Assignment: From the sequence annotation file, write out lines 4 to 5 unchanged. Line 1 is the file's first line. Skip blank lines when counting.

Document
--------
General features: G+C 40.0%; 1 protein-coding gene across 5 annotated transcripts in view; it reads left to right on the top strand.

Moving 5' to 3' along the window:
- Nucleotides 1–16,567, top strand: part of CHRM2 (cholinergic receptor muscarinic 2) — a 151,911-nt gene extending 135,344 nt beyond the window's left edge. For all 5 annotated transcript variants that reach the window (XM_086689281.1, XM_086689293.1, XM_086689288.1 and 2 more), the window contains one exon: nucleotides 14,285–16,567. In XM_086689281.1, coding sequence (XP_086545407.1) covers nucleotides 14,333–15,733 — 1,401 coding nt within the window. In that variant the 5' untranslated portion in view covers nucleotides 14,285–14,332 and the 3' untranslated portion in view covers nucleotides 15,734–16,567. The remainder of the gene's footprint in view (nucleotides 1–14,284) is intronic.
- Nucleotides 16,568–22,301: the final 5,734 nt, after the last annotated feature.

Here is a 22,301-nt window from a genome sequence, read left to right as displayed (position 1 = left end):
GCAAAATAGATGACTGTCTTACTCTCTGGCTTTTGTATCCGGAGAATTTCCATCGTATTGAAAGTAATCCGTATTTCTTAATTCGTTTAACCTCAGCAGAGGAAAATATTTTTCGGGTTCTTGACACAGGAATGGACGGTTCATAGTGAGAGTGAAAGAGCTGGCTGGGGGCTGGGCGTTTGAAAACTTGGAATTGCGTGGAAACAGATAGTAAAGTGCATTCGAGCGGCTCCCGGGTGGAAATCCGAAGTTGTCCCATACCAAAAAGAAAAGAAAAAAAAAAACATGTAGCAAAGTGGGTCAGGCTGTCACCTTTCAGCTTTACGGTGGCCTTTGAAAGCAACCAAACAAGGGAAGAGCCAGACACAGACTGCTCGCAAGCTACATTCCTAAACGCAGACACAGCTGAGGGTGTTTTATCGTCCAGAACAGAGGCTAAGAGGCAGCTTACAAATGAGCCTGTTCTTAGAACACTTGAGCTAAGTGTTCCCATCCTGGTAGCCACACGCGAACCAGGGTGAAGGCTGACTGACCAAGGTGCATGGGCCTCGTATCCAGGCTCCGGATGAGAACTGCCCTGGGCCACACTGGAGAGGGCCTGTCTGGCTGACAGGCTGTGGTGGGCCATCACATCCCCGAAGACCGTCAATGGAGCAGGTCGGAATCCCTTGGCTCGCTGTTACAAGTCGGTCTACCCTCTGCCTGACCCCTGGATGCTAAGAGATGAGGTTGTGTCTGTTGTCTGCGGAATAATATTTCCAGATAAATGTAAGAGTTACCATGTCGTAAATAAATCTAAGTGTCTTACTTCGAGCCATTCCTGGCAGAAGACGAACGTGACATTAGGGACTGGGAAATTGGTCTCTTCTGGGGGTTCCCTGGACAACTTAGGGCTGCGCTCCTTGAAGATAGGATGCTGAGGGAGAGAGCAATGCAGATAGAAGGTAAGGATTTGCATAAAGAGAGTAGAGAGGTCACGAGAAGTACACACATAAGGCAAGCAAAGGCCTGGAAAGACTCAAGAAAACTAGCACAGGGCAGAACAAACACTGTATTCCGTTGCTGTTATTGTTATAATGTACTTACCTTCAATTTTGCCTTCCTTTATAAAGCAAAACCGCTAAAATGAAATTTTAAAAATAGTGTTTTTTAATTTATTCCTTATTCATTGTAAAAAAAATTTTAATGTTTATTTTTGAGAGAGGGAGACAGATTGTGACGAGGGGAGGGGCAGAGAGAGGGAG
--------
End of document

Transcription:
- Nucleotides 16,568–22,301: the final 5,734 nt, after the last annotated feature.

Here is a 22,301-nt window from a genome sequence, read left to right as displayed (position 1 = left end):